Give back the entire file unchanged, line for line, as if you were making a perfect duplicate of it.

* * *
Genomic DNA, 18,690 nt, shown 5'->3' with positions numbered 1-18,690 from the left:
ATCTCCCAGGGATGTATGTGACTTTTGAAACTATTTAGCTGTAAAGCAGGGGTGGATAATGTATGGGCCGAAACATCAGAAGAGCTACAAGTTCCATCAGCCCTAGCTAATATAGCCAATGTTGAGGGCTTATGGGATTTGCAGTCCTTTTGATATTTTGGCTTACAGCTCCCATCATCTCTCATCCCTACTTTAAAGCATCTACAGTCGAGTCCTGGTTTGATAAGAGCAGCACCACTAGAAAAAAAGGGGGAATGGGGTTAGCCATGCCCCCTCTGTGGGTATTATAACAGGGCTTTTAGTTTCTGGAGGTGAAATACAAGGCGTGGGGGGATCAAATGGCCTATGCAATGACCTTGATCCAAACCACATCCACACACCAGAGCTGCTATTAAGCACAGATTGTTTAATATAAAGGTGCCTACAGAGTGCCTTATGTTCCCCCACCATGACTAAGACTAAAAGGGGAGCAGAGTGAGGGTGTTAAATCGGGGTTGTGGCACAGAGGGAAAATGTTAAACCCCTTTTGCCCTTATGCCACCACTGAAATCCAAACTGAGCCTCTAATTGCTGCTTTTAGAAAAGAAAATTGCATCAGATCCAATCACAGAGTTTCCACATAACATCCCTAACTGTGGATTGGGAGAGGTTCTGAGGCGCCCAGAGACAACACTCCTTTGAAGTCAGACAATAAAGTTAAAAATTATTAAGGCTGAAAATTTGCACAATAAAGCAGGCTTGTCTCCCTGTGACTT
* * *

Genomic DNA, 18,690 nt, shown 5'->3' with positions numbered 1-18,690 from the left:
ATCTCCCAGGGATGTATGTGACTTTTGAAACTATTTAGCTGTAAAGCAGGGGTGGATAATGTATGGGCCGAAACATCAGAAGAGCTACAAGTTCCATCAGCCCTAGCTAATATAGCCAATGTTGAGGGCTTATGGGATTTGCAGTCCTTTTGATATTTTGGCTTACAGCTCCCATCATCTCTCATCCCTACTTTAAAGCATCTACAGTCGAGTCCTGGTTTGATAAGAGCAGCACCACTAGAAAAAAAGGGGGAATGGGGTTAGCCATGCCCCCTCTGTGGGTATTATAACAGGGCTTTTAGTTTCTGGAGGTGAAATACAAGGCGTGGGGGGATCAAATGGCCTATGCAATGACCTTGATCCAAACCACATCCACACACCAGAGCTGCTATTAAGCACAGATTGTTTAATATAAAGGTGCCTACAGAGTGCCTTATGTTCCCCCACCATGACTAAGACTAAAAGGGGAGCAGAGTGAGGGTGTTAAATCGGGGTTGTGGCACAGAGGGAAAATGTTAAACCCCTTTTGCCCTTATGCCACCACTGAAATCCAAACTGAGCCTCTAATTGCTGCTTTTAGAAAAGAAAATTGCATCAGATCCAATCACAGAGTTTCCACATAACATCCCTAACTGTGGATTGGGAGAGGTTCTGAGGCGCCCAGAGACAACACTCCTTTGAAGTCAGACAATAAAGTTAAAAATTATTAAGGCTGAAAATTTGCACAATAAAGCAGGCTTGTCTCCCTGTGACTT